The National Science Foundation has awarded $10 million in grant funding to the cloud computing testbed Chameleon, which enables systems and networking innovations by “providing thousands of computer scientists with the bare metal access they need to conceptualize, assemble, and test new cloud computing approaches.”

Under the four-year new grant, Chameleon will broaden its scope, add new features for reproducibility, IoT and networking experimentation, and GPU computation to its core mission. The initiative is led by the University of Chicago in collaboration with the University of North Carolina at Chapel Hill, Duke University, North Carolina State University, the University of Texas at Austin, and Northwestern University.

Since its creation in 2015, more than 4,000 users from more than 100 institutions have used the testbed to research power management, operating systems, virtualization, high performance computing, distributed computing, networking, security, and machine learning.

“Chameleon is a great example of how shared infrastructure with over 4,000 users can save the academic community time and money while catalyzing new research results,” said Deepankar Medhi, program director in the Computer & Information Sciences & Engineering Directorate at the National Science Foundation. “NSF is pleased to fund Chameleon for four more years in order to extend the platform with new capabilities, thus allowing researchers to conduct new lines of research and students to learn newer technologies.”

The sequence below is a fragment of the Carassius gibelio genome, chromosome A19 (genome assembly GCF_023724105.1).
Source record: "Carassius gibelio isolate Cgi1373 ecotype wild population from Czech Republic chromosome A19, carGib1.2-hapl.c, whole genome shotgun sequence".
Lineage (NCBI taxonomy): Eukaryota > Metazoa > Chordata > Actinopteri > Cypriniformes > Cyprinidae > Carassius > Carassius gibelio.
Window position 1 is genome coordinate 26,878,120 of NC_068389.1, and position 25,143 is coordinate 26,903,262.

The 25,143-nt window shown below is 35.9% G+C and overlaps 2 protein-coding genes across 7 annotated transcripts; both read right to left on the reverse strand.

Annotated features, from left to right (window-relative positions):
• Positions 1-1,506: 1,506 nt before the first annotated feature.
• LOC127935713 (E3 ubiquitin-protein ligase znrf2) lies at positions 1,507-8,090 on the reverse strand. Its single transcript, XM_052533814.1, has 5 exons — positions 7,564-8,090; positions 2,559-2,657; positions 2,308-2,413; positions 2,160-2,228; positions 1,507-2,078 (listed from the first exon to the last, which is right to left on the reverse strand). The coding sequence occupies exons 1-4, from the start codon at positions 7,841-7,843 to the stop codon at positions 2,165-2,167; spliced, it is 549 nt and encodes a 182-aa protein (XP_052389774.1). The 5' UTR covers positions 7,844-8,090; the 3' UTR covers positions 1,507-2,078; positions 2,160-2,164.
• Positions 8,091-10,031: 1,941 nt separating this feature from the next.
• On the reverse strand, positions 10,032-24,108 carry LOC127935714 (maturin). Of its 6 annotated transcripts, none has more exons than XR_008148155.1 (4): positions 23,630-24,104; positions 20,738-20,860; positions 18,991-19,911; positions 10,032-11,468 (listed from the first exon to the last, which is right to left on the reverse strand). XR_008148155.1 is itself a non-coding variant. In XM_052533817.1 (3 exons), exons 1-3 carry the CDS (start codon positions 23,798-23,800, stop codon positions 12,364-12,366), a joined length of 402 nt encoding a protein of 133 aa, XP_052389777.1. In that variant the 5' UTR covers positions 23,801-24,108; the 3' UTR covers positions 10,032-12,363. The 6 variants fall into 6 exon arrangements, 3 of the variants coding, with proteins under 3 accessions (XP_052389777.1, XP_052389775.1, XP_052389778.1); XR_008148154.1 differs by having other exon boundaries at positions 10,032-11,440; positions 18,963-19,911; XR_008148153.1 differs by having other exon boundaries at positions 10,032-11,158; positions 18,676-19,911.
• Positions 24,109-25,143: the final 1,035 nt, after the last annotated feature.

The new funding will help launch the next phase of Chameleon’s research, which will further develop CHameleon Infrastructure (CHI) that provides enhanced capabilities with the open source OpenStack project. The testbed will also be able to broaden its connections to other testbeds to allow experimenters to implement core contributions of testbeds beyond Chameleon into their work.

In a move to strengthen the impact of their research, Chameleon will use the funding to expand tools for reproducible research and will add new hardware and storage resources. The new resources will be primarily located at the University of Chicago and the University of Texas at Austin.

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